Stocks slid in a broad sell-off on Thursday as investors, concerned about the U.S. budget deficit, exited dollar-denominated assets across the board.
Markets came under severe selling pressure as a result of an outlook downgrade for the U.K.'s triple-A credit rating heightened fears that the United States, with its increasing budget deficit and weakened economy, could face a similar fate.
The activity was unusual in that the sell-off in U.S. stocks did not produce a flight to assets typically considered havens in a storm -- notably the U.S. dollar and the U.S. government bond market. Instead, those markets also weakened for similar reasons.
Bill Gross, the co-chief investment officer of the huge bond firm, Pacific Investment Management Co., said fears that the United States is at risk of losing its AAA credit rating were hurting all U.S. assets. Gross told Reuters via e-mail that investors fear the United States is going the way of the U.K. -- losing AAA rating, which affects all financial assets and the dollar as governments around the world spend billions to revive growth.
Shares of big manufacturers dropped, with United Technologies Corp
The Dow Jones industrial average <.DJI> dropped 129.91 points, or 1.54 percent, to 8,292.13. The Standard & Poor's 500 Index <.SPX> fell 15.14 points, or 1.68 percent, to 888.33. The Nasdaq Composite Index <.IXIC> lost 32.59 points, or 1.89 percent, to 1,695.25.
Elsewhere, U.S. Treasuries plunged after the government said it would sell a massive amount of new debt next week, while earlier in the day, the U.S. dollar fell to its lowest level this year against a basket of currencies.
Investors also beat up technology shares. Apple Inc
U.S. government data showed ongoing claims rose to a fresh record as the recession battered employment, but the number of workers filing new claims for jobless benefits declined 12,000 last week.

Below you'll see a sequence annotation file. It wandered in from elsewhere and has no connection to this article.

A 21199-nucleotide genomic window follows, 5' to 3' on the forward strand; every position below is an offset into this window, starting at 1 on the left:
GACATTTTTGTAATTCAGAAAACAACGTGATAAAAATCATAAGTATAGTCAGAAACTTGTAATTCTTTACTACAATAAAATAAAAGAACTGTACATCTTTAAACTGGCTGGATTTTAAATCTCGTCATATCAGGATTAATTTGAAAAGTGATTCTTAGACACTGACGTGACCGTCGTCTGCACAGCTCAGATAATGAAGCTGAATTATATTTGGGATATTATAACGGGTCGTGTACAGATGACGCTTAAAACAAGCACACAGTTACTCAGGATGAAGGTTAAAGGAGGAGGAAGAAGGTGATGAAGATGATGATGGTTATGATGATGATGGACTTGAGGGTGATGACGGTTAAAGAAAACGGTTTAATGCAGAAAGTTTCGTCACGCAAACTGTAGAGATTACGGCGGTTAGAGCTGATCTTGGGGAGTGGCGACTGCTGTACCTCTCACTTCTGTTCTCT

The Philadelphia Fed's survey of manufacturing conditions for the U.S. mid-Atlantic region contracted in May for the eighth straight month, but the deterioration improved slightly from April.
This market really has jumped on the basis that possibly
the recession could end sometime later this year or early next year, said Peter Lewis, fund manager at Murphy Capital Management, in Gladstone, New Jersey.
But we have to strip away the fact and realize these reports are still bad, and by no means is this market ready to take off.
The economic data came one day after the U.S. Federal Reserve offered a more pessimistic view for economic recovery, deflating some of the optimism that had underpinned the stock market's recent rally from 12-year lows in early March.
The S&P rallied 37.4 percent from its bear market closing low in early March to a peak on May 8, but it has now retraced some of those gains amid concerns about the economy and a series of large secondary stock offerings from banks. The index is now up 31 percent from its low set on March 9.
Trading was moderate on the New York Stock Exchange, with about 1.44 billion shares changing hands, below last year's estimated daily average of 1.49 billion, while on Nasdaq, about 2.25 billion shares traded, below last year's daily average of 2.28 billion.
Declining stocks outnumbered advancing ones on the NYSE by more than 2 to 1, while on the Nasdaq, almost three stocks fell for every one that rose.
(Reporting by Edward Krudy; Editing by Jan Paschal)